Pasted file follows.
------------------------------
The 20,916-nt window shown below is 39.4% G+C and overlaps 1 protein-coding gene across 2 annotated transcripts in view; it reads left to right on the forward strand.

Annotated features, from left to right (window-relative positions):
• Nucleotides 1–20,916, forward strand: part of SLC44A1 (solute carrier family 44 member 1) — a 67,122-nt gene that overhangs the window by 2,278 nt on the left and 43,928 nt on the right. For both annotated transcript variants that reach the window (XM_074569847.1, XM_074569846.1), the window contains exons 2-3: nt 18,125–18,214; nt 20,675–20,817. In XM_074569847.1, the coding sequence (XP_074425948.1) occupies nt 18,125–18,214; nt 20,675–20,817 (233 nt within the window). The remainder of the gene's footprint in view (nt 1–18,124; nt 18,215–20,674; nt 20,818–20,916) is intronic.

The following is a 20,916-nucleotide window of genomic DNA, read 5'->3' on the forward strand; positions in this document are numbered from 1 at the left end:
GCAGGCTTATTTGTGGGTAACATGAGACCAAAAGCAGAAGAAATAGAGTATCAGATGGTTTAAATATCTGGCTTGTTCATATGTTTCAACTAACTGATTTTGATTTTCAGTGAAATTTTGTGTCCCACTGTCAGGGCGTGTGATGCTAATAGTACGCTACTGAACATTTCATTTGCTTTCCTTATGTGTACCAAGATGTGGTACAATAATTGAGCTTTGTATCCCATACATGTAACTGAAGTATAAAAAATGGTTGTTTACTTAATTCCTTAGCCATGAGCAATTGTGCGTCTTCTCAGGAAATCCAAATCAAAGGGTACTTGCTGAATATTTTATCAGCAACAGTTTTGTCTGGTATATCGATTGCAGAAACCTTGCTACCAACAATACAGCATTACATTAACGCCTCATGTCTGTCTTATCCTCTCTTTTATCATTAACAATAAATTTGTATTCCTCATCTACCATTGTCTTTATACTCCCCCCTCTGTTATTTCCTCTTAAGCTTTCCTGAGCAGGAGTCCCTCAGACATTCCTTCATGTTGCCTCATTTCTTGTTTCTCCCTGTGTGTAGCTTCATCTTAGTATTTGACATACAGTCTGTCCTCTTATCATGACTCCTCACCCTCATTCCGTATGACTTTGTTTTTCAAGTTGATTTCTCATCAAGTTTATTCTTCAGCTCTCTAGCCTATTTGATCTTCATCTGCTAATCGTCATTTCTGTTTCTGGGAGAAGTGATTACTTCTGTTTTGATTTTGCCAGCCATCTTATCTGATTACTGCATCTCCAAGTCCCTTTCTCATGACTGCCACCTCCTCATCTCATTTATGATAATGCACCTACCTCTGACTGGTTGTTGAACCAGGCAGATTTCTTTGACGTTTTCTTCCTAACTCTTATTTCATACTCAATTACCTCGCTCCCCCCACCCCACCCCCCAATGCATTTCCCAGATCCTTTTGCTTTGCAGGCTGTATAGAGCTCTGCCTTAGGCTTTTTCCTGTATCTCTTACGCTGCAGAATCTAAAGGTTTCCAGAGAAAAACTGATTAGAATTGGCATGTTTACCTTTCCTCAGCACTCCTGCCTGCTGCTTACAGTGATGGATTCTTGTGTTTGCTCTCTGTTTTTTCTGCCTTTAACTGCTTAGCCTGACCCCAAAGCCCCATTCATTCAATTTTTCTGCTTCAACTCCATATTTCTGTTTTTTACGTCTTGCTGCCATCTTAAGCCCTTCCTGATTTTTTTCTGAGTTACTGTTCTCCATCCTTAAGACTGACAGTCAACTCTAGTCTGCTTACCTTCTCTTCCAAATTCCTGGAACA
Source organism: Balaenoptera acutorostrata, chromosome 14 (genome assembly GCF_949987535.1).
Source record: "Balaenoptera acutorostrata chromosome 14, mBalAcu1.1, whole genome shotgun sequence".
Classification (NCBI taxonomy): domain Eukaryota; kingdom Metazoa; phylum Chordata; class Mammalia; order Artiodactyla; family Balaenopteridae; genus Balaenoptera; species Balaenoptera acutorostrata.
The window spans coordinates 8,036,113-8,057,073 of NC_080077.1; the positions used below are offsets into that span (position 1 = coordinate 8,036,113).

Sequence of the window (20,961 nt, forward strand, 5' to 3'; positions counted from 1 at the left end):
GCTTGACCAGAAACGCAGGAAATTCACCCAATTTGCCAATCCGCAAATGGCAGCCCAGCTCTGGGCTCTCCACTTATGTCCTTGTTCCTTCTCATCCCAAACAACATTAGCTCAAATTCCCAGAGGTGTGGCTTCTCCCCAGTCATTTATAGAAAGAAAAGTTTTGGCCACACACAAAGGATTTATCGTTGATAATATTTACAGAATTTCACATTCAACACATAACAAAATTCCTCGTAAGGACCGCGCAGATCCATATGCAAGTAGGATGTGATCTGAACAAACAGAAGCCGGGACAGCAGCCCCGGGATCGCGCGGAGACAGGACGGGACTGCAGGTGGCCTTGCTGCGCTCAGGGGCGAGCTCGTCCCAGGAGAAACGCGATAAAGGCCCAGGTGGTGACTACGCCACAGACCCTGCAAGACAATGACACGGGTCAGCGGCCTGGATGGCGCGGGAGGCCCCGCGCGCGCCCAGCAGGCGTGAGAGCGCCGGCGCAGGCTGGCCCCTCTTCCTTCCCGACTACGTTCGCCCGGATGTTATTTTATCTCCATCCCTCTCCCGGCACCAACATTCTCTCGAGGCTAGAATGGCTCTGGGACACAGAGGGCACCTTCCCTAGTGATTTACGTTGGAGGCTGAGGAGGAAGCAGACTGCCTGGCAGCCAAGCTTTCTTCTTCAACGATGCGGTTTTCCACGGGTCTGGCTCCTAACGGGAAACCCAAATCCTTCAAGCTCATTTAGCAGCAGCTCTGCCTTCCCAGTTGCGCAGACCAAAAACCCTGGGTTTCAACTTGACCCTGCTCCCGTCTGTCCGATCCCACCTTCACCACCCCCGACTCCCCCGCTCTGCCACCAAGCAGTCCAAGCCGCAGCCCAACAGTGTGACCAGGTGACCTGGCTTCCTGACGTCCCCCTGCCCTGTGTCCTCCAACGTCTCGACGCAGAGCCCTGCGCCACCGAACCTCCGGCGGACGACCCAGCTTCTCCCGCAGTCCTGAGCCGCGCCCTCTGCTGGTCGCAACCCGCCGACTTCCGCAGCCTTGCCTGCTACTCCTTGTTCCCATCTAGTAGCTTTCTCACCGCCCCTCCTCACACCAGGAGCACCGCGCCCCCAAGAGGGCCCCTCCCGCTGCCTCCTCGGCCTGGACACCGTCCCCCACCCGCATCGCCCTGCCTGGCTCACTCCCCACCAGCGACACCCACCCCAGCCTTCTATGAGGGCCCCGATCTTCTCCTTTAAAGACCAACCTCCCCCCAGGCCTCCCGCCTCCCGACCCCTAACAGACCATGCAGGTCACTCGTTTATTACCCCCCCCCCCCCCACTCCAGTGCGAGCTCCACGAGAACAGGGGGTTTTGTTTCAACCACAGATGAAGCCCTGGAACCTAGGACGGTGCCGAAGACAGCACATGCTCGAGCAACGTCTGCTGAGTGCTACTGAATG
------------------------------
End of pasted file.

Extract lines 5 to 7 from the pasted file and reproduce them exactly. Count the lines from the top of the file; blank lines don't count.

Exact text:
GCAGGCTTATTTGTGGGTAACATGAGACCAAAAGCAGAAGAAATAGAGTATCAGATGGTTTAAATATCTGGCTTGTTCATATGTTTCAACTAACTGATTTTGATTTTCAGTGAAATTTTGTGTCCCACTGTCAGGGCGTGTGATGCTAATAGTACGCTACTGAACATTTCATTTGCTTTCCTTATGTGTACCAAGATGTGGTACAATAATTGAGCTTTGTATCCCATACATGTAACTGAAGTATAAAAAATGGTTGTTTACTTAATTCCTTAGCCATGAGCAATTGTGCGTCTTCTCAGGAAATCCAAATCAAAGGGTACTTGCTGAATATTTTATCAGCAACAGTTTTGTCTGGTATATCGATTGCAGAAACCTTGCTACCAACAATACAGCATTACATTAACGCCTCATGTCTGTCTTATCCTCTCTTTTATCATTAACAATAAATTTGTATTCCTCATCTACCATTGTCTTTATACTCCCCCCTCTGTTATTTCCTCTTAAGCTTTCCTGAGCAGGAGTCCCTCAGACATTCCTTCATGTTGCCTCATTTCTTGTTTCTCCCTGTGTGTAGCTTCATCTTAGTATTTGACATACAGTCTGTCCTCTTATCATGACTCCTCACCCTCATTCCGTATGACTTTGTTTTTCAAGTTGATTTCTCATCAAGTTTATTCTTCAGCTCTCTAGCCTATTTGATCTTCATCTGCTAATCGTCATTTCTGTTTCTGGGAGAAGTGATTACTTCTGTTTTGATTTTGCCAGCCATCTTATCTGATTACTGCATCTCCAAGTCCCTTTCTCATGACTGCCACCTCCTCATCTCATTTATGATAATGCACCTACCTCTGACTGGTTGTTGAACCAGGCAGATTTCTTTGACGTTTTCTTCCTAACTCTTATTTCATACTCAATTACCTCGCTCCCCCCACCCCACCCCCCAATGCATTTCCCAGATCCTTTTGCTTTGCAGGCTGTATAGAGCTCTGCCTTAGGCTTTTTCCTGTATCTCTTACGCTGCAGAATCTAAAGGTTTCCAGAGAAAAACTGATTAGAATTGGCATGTTTACCTTTCCTCAGCACTCCTGCCTGCTGCTTACAGTGATGGATTCTTGTGTTTGCTCTCTGTTTTTTCTGCCTTTAACTGCTTAGCCTGACCCCAAAGCCCCATTCATTCAATTTTTCTGCTTCAACTCCATATTTCTGTTTTTTACGTCTTGCTGCCATCTTAAGCCCTTCCTGATTTTTTTCTGAGTTACTGTTCTCCATCCTTAAGACTGACAGTCAACTCTAGTCTGCTTACCTTCTCTTCCAAATTCCTGGAACA
Source organism: Balaenoptera acutorostrata, chromosome 14 (genome assembly GCF_949987535.1).
Source record: "Balaenoptera acutorostrata chromosome 14, mBalAcu1.1, whole genome shotgun sequence".